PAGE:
Not Found

Find information on medical topics, symptoms, drugs, procedures, news and more, written for the health care professional.

Biological Agents as Weapons

By James Madsen, MD, MPH, Adjunct Associate Professor of Preventive Medicine and Biometrics; Chief, Consultant Branch, Chemical Casualty Care Division, Uniformed Services University of the Health Sciences; US Army Medical Research Institute of Chemical Defense, Aberdeen Proving Ground South, MD

Click here for
Patient Education

Biological warfare (BW) is the use of microbiological agents for hostile purposes. Such use is contrary to international law and has rarely taken place during formal warfare in modern history, despite the extensive preparations and stockpiling of biological agents carried out during the 20th century by most major powers (including development of strains resistant to multiple drugs). The area of most concern is the use of BW agents by terrorist groups. BW agents are thought by some to be an ideal weapon for terrorists. These agents may be delivered clandestinely, and they have delayed effects, allowing the user to remain undetected.

The US Centers for Disease Control and Prevention (CDC) has created a priority list of biological agents and toxins (see Table: CDC High-Priority Biological Agents and Toxins). The highest-priority are Category A.

The deliberate use of BW agents to cause mass casualties would probably entail dissemination of aerosols to create disease via inhalation, and thus inhalational anthrax and pneumonic plague are the 2 diseases most likely to occur under these circumstances.

CDC High-Priority Biological Agents and Toxins



A: Highest priority

Bacillus anthracis, causing anthrax

Botulinum toxin from Clostridium botulinum, causing botulism

Yersinia pestis, causing plague

Francisella tularensis, causing tularemia

Variola virus, causing variola major (classic smallpox)

Viral hemorrhagic fever (VHF) viruses

B: 2nd highest priority

Brucella species, causing brucellosis

Epsilon toxin of Clostridium perfringens causing food poisoning

Salmonella sp causing food poisoning, Escherichia coli0157:H7, and Shigella, causing shigellosis

Burkholderia mallei, causing glanders

Burkholderia pseudomallei, causing melioidosis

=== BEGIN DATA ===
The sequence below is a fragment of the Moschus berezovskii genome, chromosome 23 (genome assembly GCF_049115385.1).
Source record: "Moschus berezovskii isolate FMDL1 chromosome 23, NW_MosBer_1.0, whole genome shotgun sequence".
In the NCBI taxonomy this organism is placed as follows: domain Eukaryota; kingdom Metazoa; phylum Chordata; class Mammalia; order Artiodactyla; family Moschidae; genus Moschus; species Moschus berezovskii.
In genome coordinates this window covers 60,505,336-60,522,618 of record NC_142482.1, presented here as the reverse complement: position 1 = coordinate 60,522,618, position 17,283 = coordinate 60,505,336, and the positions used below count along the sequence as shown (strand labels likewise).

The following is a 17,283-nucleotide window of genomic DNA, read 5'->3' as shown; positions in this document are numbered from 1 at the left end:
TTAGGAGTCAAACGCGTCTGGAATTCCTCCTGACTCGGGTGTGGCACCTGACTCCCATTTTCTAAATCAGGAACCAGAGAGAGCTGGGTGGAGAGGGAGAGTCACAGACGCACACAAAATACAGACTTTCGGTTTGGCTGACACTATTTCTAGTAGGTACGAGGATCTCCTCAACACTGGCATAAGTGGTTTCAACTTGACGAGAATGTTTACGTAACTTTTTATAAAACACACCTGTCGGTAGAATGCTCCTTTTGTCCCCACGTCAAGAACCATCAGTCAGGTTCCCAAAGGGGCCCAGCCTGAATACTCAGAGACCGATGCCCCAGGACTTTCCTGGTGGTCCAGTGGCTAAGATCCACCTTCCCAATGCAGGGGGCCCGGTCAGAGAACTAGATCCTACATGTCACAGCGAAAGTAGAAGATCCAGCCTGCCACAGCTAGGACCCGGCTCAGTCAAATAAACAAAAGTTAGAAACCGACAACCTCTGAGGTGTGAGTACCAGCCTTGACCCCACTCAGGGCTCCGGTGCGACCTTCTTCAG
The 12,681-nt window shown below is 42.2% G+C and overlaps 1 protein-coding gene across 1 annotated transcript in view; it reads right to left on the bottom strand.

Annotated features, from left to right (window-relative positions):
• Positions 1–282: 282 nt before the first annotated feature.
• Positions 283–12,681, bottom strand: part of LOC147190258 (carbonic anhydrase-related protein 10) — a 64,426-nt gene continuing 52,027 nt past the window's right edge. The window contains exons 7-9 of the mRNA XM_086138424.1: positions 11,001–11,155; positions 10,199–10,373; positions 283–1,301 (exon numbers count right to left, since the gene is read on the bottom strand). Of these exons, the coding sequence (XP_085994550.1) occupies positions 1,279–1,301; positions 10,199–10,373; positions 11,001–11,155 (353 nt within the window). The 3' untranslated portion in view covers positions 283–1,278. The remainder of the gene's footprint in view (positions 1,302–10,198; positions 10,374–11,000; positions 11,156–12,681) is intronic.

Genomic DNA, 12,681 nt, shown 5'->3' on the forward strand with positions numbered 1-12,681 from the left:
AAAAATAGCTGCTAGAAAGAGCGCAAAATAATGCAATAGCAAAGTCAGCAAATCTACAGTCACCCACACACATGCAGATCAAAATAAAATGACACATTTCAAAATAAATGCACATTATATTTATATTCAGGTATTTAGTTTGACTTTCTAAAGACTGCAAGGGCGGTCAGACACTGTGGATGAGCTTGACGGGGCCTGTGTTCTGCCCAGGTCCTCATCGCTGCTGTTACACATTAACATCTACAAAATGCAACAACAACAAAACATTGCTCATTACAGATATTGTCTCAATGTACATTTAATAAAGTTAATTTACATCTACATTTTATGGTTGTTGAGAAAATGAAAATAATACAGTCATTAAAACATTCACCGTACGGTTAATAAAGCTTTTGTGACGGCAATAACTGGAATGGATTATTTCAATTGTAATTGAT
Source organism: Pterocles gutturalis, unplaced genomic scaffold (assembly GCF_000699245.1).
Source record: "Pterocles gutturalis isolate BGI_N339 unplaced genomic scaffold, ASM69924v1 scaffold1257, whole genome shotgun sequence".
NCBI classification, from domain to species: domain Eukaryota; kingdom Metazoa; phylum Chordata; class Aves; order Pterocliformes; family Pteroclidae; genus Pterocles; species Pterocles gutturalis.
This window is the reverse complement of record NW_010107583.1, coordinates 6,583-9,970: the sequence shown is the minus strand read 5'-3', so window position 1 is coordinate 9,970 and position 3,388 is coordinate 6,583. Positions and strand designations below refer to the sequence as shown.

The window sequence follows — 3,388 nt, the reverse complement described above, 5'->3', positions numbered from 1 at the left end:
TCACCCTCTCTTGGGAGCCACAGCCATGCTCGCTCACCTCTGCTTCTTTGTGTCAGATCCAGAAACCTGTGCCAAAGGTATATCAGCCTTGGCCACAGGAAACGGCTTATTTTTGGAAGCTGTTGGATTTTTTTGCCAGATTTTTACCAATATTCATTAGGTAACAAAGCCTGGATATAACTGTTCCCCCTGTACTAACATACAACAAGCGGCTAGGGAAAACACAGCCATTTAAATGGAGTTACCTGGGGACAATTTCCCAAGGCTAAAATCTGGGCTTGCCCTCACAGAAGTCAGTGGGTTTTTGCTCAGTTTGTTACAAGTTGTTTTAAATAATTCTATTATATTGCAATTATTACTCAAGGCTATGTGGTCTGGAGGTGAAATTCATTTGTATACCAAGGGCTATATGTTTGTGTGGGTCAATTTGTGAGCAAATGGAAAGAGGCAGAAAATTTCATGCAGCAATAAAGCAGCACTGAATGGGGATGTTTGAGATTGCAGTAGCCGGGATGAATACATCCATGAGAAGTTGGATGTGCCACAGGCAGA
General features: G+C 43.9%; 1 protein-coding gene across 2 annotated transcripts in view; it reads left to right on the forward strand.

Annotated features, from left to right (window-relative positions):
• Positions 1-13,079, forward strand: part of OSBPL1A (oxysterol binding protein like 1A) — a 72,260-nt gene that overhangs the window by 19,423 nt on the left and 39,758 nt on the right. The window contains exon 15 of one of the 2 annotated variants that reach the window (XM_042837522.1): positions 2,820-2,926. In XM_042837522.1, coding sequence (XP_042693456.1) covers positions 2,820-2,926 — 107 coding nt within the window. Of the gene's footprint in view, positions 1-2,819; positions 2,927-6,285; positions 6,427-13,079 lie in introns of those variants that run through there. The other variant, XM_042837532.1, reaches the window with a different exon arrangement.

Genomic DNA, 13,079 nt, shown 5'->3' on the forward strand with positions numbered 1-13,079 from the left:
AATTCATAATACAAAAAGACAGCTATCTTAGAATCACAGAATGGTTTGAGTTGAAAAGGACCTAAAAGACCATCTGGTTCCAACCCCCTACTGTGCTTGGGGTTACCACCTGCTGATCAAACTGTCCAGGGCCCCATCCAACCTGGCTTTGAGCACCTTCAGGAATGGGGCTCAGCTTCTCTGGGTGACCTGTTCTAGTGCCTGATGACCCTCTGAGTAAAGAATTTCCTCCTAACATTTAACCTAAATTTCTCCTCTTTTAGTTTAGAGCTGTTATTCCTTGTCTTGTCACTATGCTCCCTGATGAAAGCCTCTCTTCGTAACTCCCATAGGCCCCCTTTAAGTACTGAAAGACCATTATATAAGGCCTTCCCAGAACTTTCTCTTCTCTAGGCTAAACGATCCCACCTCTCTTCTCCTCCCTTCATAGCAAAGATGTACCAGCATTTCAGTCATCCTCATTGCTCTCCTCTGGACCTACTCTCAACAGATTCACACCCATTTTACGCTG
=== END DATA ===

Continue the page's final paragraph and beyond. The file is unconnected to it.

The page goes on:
Chlamydia psittaci, causing psittacosis

Coxiella burnetii, causing Q fever

Ricin toxin from Ricinus communis

Staphylococcal enterotoxin B

Rickettsia prowazekii, causing typhus fever

Alphaviruses causing viral encephalitides (eg, Venezuelan, eastern, and western equine encephalitides)

Vibrio cholerae, Cryptosporidium parvum, and other agents, causing waterborne diseases (eg, cholera, cryptosporidiosis)

C: 3rd highest priority

Nipah virus, hantavirus, SARS coronavirus, and influenza viruses capable of causing pandemic influenza

Other agents associated with emerging infectious diseases

CDC = US Centers for Disease Control and Prevention; SARS = severe acute respiratory syndrome.


It can be difficult to distinguish use of a BW from a natural outbreak of disease. Clues to the deliberate rather than a natural origin of a disease outbreak include the following:

  • Cases of diseases not usually seen in the geographic area

  • Unusual distribution of cases among segments of the population

  • Significantly different attack rates between those inside and those outside buildings

  • Separate outbreaks in geographically noncontiguous areas

  • Multiple simultaneous or serial outbreaks of different diseases in the same population

  • Unusual routes of exposure (eg, inhalation)

  • Zoonotic disease occurring in humans rather than in animals

  • Zoonotic disease occurring first in humans and then in its typical vector

  • Zoonotic disease arising in an area with a low prevalence of the typical vector for the disease

  • Unusual severity of disease

  • Unusual strains of infectious agents

  • Failure to respond to standard therapy

Epidemiologic investigation of cases and cooperation with law-enforcement resources are crucial, as is risk communication to the general public.

The clinical presentation, diagnosis, and treatment of patients with disease caused by high-risk BW agents are discussed elsewhere in The Manual: anthrax, plague, smallpox, tularemia, and viral hemorrhagic fevers (see Arboviruses, Arenaviridae, and Filoviridae). Management of outbreaks due to BW does not differ from that of natural outbreaks except that clinicians must be alert for unusual antibiotic resistance patterns.

Isolation (of patients) and quarantine (of contacts) may be necessary. The most communicable deliberately disseminated diseases are smallpox (for which airborne precautions are necessary) and pneumonic plague (necessitating droplet precautions).


Because of the relatively long incubation periods of diseases caused by BW agents, most lives will be saved or lost in a hospital setting. Adequate supplies of vaccines, antibiotics, and antivirals for hospitalized patients and for contacts are needed, and systems for distributing such medical countermeasures to members of the general public at high risk of exposure are crucial.

The views expressed in this article are those of the author and do not reflect the official policy of the Department of Army, Department of Defense, or the US Government.

Resources In This Article